Glendale-based Johnson Controls Inc. is considering plans for a 50-story office building near the lakefront in downtown Milwaukee, according to sources. The company has agreed to split the costs of a $500,000 development feasibility study for the site with the city. If built, the building would be located southwest of the intersection of East Clybourn Street and North Lincoln Memorial Drive.

A Johnson Controls spokesman said recently that the company’s merger with Ireland-based Tyco International has no bearing on the development feasibility study for the site.

David Pudlosky, of JLL, agreed with Landowski that another new tower will likely be built downtown. He said there are a handful of sites ready for development, and developers are in a race to land the deals.

“Whether it’s Doug Weas, Joel Lee, Marcus Corp. or Irgens, they are all capable of doing it,” Pudlosky said. “It’s just a matter of who is going to win the business.”

The potential anchor tenant that is being sought after this time is Reinhart Boerner Van Deuren. The Milwaukee law firm has hired a Chicago-based real estate broker and a Chicago architectural firm to explore its office space options before its lease at 1000 North Water expires in 2019. The firm, which leases 114,000 square feet, is the largest tenant in the 283,000-square-foot building.

Local brokers have presented several options to Reinhart, including:

  • Joel Lee’s property at the southeast corner of East Mason and North Jefferson streets.
  • The Irgens project in the Third Ward. Irgens has an option to purchase the property.
  • Weas Development Co.’s property at the southeast corner of North Broadway and East Michigan Street.
  • The site Marcus Corp. purchased in November at 1301-1357 N. Edison St. near the northwest corner of Knapp and Water streets.
  • A site owned by Hammes Co. at 210 E. Knapp St.

Marcus Corp. and Hammes Co. have each submitted proposals to purchase and develop a one-third of an acre parcel owned by Milwaukee County in the Park East corridor. The triangular site is in the middle of the properties each entity owns in the Park East. Neither company will say what their plans are for the property. Milwaukee County officials won’t say when the RFP will be awarded.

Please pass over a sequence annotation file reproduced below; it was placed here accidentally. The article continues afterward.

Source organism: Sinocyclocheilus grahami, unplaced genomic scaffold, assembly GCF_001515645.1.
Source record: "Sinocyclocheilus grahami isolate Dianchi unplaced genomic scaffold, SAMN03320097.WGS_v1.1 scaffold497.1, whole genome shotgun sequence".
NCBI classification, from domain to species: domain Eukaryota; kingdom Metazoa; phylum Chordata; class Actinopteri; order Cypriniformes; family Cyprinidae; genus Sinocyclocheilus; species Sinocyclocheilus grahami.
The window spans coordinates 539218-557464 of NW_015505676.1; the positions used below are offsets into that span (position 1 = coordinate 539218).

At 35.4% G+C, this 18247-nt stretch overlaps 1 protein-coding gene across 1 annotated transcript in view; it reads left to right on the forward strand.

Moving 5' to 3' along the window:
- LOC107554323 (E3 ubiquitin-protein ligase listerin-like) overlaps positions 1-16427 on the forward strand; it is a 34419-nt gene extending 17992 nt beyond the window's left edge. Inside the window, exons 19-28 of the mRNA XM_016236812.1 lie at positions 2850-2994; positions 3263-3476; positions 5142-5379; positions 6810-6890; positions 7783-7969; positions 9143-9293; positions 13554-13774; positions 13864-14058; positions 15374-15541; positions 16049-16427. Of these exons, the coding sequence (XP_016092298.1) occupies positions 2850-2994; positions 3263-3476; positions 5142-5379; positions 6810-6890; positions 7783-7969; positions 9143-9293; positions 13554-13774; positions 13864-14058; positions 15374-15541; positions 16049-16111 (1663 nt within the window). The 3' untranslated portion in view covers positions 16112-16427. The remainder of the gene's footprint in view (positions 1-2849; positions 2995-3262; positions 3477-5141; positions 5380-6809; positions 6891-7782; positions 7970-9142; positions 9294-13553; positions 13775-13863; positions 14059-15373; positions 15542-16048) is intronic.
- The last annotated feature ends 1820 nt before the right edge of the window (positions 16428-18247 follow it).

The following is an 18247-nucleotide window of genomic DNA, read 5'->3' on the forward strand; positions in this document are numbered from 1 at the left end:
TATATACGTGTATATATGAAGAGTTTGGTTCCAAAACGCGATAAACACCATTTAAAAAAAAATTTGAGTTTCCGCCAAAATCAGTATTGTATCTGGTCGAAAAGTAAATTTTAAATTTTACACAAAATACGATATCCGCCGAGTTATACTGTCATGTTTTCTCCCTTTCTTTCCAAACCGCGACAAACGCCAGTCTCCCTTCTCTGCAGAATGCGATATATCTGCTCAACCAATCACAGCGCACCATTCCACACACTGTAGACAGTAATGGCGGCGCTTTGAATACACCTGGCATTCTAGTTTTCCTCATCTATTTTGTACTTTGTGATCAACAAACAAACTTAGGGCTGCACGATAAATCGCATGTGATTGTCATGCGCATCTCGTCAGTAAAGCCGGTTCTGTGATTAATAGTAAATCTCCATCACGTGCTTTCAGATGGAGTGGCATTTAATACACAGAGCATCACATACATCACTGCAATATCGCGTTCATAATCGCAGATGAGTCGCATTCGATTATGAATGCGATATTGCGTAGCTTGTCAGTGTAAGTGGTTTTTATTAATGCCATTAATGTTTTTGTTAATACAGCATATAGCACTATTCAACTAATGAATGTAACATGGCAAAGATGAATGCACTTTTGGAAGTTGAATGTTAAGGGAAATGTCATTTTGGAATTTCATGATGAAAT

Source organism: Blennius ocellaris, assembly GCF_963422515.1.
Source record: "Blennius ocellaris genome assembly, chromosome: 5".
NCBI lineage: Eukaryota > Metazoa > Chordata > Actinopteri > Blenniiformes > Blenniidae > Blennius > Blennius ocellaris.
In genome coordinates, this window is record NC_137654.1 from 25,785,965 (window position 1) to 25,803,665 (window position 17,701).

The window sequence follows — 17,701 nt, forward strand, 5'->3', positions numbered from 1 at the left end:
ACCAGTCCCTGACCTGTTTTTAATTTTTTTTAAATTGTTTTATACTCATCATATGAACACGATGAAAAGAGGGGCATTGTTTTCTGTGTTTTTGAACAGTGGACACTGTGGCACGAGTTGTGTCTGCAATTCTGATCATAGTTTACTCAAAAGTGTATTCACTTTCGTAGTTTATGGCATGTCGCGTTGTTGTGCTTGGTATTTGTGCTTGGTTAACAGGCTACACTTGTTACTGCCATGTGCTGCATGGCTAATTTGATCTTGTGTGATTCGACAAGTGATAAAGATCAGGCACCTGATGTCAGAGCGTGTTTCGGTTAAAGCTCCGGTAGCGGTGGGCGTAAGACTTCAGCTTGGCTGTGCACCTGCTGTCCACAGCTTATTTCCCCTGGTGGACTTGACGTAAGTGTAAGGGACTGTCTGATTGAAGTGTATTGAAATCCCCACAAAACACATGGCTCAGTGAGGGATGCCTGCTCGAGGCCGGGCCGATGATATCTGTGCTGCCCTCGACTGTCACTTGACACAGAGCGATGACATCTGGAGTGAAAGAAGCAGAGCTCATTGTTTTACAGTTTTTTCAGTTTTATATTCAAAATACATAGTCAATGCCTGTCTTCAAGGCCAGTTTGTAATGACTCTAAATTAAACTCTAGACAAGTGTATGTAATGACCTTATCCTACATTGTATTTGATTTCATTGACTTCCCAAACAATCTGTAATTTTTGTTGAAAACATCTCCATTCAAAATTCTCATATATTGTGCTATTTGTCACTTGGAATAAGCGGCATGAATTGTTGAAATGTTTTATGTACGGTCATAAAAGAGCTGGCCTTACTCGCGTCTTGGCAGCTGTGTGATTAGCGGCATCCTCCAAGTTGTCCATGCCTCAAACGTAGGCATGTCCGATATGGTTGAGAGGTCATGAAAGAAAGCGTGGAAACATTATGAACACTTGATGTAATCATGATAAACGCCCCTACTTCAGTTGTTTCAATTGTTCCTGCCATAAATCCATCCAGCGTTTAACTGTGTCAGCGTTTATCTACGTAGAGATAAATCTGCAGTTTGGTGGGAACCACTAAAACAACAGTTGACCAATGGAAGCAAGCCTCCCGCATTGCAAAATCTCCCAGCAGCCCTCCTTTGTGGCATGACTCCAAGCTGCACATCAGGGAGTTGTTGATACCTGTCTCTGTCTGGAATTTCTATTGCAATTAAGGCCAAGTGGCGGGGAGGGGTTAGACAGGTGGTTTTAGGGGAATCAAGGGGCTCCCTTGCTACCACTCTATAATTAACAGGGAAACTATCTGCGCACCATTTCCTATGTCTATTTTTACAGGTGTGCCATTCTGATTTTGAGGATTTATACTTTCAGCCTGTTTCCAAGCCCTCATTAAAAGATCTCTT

Pudlosky believes Reinhart is serious about wanting to move – but says if they are going to go, they’ll have to make a decision soon so a developer can secure financing to build a new office tower.

“I think it’s very real, I just don’t know how, logistically, they can pull it off,” Pudlosky said.

Reinhart is not tipping their hand.

“While our current lease does not expire for several years, we are exploring all options regarding our Milwaukee office,” said Jerome Janzer, Reinhart chief executive officer.

Regardless, Andrew Jensen, with the Boerke Co., said several tenants with 40,000 square feet of space or more will have leases expire in 2019 and 2020.

“They will be jockeying to renew or possibly want a new building,” Jensen said. “I think we will continue to see migration of businesses from the suburbs and good quality space is getting a little tight. A new tower could be needed.”

Jack Jacobson, at NAI MLG, said the story of the flight to quality is becoming a little old. But he, too, believes there is capacity in the market for another tower.

“There is the flight to quality, which is great, and everyone should be excited about that, but overall, there is no job growth, which is what we need to be thinking about as a city,” Jacobson said. “Manufacturing has been suffering, but white collar job growth is stagnant too. I would love for someone to tell me I’m wrong about this.”

The metro Milwaukee office market has a supply of 29 million square feet of space, the same amount of supply as it had in 1997, Jacobson. While new office buildings have been built since 1997, some unused office buildings have been converted to other uses, like the long-vacant 11-story former headquarters of Blue Cross and Blue Shield of Wisconsin, which is now the Buckler apartments.

The First Financial Centre, located at the northeast corner of Water Street and Wisconsin Avenue, is also under contract to be sold to a developer who is planning to convert the vacant office space in the building into a hotel. The 14-story, 154,200-square-foot office building, located at 700 N. Water St., currently is only 30 percent occupied.

Ned Purtell, with RFP, said there is certainly plenty of momentum for a new class A office tower downtown, but the reality of it happening is somewhat questionable.

“Associated Bank could have driven it but they bought (a building) instead,” Purtell said. “The last go around von Briesen & Roper, Quarles & Brady and Godfrey were all looking at the same time and only one pulled the trigger (to move to a new building). Reinhart is a likely driver, but it’s hard to say what they will do at the end of the day. It’s all guess work.”